• A
  • A
  • A
  • ABC
  • ABC
  • ABC
  • А
  • А
  • А
  • А
  • А
Regular version of the site

Family, Social Mobility and Social Practices in Early Modern Societies of Russia and Western Europe

Priority areas of development: humanitarian
2016
Department: Laboratory of Social History
The project has been carried out as part of the HSE Program of Fundamental Studies.

Goal of research: to describe the role of family and kinship in processes of social mobility, social interactions and constructing of social identities of Russian Empire.

Methodology: critique of historical sources, concept analysis, prosopography, genealogy, descriptive statistics.

Empirical base of research: published documents and archival sources from Russian State Archive for Ancient Acts (RGADA), The Russian State Military-Historical Archive (RGVIA), Russian State Historical Archive (RGIA), Archives Nationales de France, Bibliothèque de l’Arsenal. Archives de la Bastille, State Archive of  Ryazan’ Oblast’ (GARO), State Archive of Tula Oblast’ (GATO), Russian and foreign historiography.

Results of research: In 2016 the project was devoted to the exploring of family and kinship in the context of Russian social history. As a main source of information we used the records of civil and criminal cases. First of all, we analyzed the judicial procedures in accordance with which the cases were composed. We revealed that the Office of Criminal investigation (Sysknoi prikaz) used torture regardless of suspect’s gender. However, we can trace some doubts of officials in efficiency of torture since 1750s.

We also revealed some reconsideration of boundaries between public and private spheres in practice of Moscow Lawer’s Council (which was created in accordance with Judicial Reform of Alexander II). Although the Council only regulated professional issues it could also handle family disputes if the reputation of the lawer’s profession as such was in question.

On the second line of the research we focused on drawing the family-related information out of different kinds of judicial records. The analysis of the records of the Preobrazhenskoe and the Judicial Chancelleries (Preobrazhenskii and Sudny prikaz) confirmed that the formation of petrine guards regiments contributed to social diffusion. The wives of the guards who belonged to different social groups received common social status – soldier’s wives (soldatki). The women of different social background had active communication not only within their circle but also with the householders’ families due to the practice of billeting (postoi).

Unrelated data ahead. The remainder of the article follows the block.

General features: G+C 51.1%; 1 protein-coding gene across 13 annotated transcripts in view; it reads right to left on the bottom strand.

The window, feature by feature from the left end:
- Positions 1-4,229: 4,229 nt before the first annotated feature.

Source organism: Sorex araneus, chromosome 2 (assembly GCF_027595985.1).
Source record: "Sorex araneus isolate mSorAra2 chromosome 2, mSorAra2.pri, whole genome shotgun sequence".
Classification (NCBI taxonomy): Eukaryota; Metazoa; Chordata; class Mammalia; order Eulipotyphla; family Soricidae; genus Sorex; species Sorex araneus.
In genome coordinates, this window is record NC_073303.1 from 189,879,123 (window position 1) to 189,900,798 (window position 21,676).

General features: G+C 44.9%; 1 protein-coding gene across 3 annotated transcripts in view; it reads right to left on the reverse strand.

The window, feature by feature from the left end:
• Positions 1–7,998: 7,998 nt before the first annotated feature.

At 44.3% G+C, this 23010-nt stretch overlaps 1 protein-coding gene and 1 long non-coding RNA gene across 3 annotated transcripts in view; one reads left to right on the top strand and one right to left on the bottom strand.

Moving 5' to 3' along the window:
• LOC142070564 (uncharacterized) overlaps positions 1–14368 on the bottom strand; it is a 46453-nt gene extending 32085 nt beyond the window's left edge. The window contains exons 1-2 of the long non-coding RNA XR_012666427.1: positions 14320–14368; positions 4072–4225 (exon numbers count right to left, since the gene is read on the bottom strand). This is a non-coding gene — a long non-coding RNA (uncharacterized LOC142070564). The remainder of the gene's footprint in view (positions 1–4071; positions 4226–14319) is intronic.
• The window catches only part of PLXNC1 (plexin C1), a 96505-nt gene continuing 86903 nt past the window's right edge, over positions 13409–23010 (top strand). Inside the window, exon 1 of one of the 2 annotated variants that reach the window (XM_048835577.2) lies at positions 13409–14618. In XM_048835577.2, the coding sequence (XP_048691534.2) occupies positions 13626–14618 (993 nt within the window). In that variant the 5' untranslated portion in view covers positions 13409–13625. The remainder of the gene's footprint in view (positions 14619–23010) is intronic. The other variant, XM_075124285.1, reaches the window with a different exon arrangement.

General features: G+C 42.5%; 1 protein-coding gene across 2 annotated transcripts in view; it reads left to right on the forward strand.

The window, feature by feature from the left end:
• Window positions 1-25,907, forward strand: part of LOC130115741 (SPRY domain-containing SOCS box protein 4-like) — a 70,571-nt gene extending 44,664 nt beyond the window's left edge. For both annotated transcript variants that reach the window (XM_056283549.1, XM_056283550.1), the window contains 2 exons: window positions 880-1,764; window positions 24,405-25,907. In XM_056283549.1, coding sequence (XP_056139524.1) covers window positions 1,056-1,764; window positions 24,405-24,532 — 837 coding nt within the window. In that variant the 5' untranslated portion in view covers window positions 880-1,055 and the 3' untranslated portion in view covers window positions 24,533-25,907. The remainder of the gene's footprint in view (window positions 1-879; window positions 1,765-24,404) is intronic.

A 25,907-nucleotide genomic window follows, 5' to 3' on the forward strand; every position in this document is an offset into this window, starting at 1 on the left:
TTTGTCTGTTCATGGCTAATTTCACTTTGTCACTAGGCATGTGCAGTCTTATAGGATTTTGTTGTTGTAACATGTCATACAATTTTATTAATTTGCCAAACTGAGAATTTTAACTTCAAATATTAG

A comparative study of infanticide trials in Moscow and London of the 18th century  revealed that in both cases the defendants were socially unprotected, alone women (virgins, widows or wives separated from their husbands). Among the reasons of committing the crime there were inability to abort unwanted fetus legally, strongly negative attitude to the sexual relations and pregnancy out of wedlock in the public opinion. However  the reasons of being socially unprotected are not totally the same. The majority of British defendants were hires servants and were unmarried. The majority of Russian defendants consisted of household and rural serfs (dvorovye i krepostnye) and only then – of soldiers’ wives who were often hired as servants. The share of married women among the Russian defendants were significantly higher.

A study of the trials of the Secret Chancellery regarding the Frenchmen confirmed that they enjoyed the favor of the Russian nobles and were highly-demanded as private teachers. However, they were very adherent to the French fraternity.

On the third line of the research two case-studies were performed. Avraam S. Sverchkov (1687 or 1692 – 1755), a prominent office-holder whose parents belonged to one of  liable to tax social groups, claimed to bequeath his belongings only to his descendants of nobility (he had two daughters who were married by members of well-known noble families). If both of the daughters died childless Sverchkov would rather leave his belongings to Moscow University than to non-noble relatives. A nobleman Grigorii S. Korob’in (1741 – 1807) on the contrary had much in common with his relatives (namely brothers): similar career line as artillery officer, similar matrimonial preference to women from noble families of comparable wealth whose parents were often rather educated. These traits prove that the education was considered as an important value. If so, Korob’in’s famous speeches in favor of the serfs in the Legislative Commission of 1767 - 1768 seem to be a little bit less surprising, although the education of course did not usually led to reconsideration of serfs rights  at that time.

The exploration of the problems mentioned above led us to pay special attention to the role of the State in establishing social relations and ideas. This issue was addressed in a case-study of a conspiracy by a group of nobles against Catherine II which took place in 1769. It was revealed that ideas, which were presented in laws and Nakaz by the Empress, provoked these nobles’ (noteworthy, there were two former deputies of the Legislative Commission) hostility. However, these people adopted some of her rhetoric and vocabulary (“the public benefit”, “common good”) and thus, presumably, some of her ideas, too.

Publications:


Blagodeteleva E. The Use and Abuse of Legal Services in Nineteenth-century Russia, in: The Uses of Justice in Global Perspective, 1600–1900. Routledge, 2019. Ch. 6. P. 103-122.
Kamenskii A. B. Honor and Dishonor in Eighteenth-Century Russia, in: Seeing Muscovy Anew: Politics— Institutions—Culture. Essays in Honor of Nancy Shields Kollmann. Bloomington : Slavica Publishers, 2017. Ch. 8. P. 263-272.
Акельев Е. В. Следствие в Сыскном приказе во второй трети XVIII в. // В кн.: История следствия в России: монография / Науч. ред.: Д. О. Серов, А. В. Федоров. М. : Юрлитинформ, 2017. С. 49-67.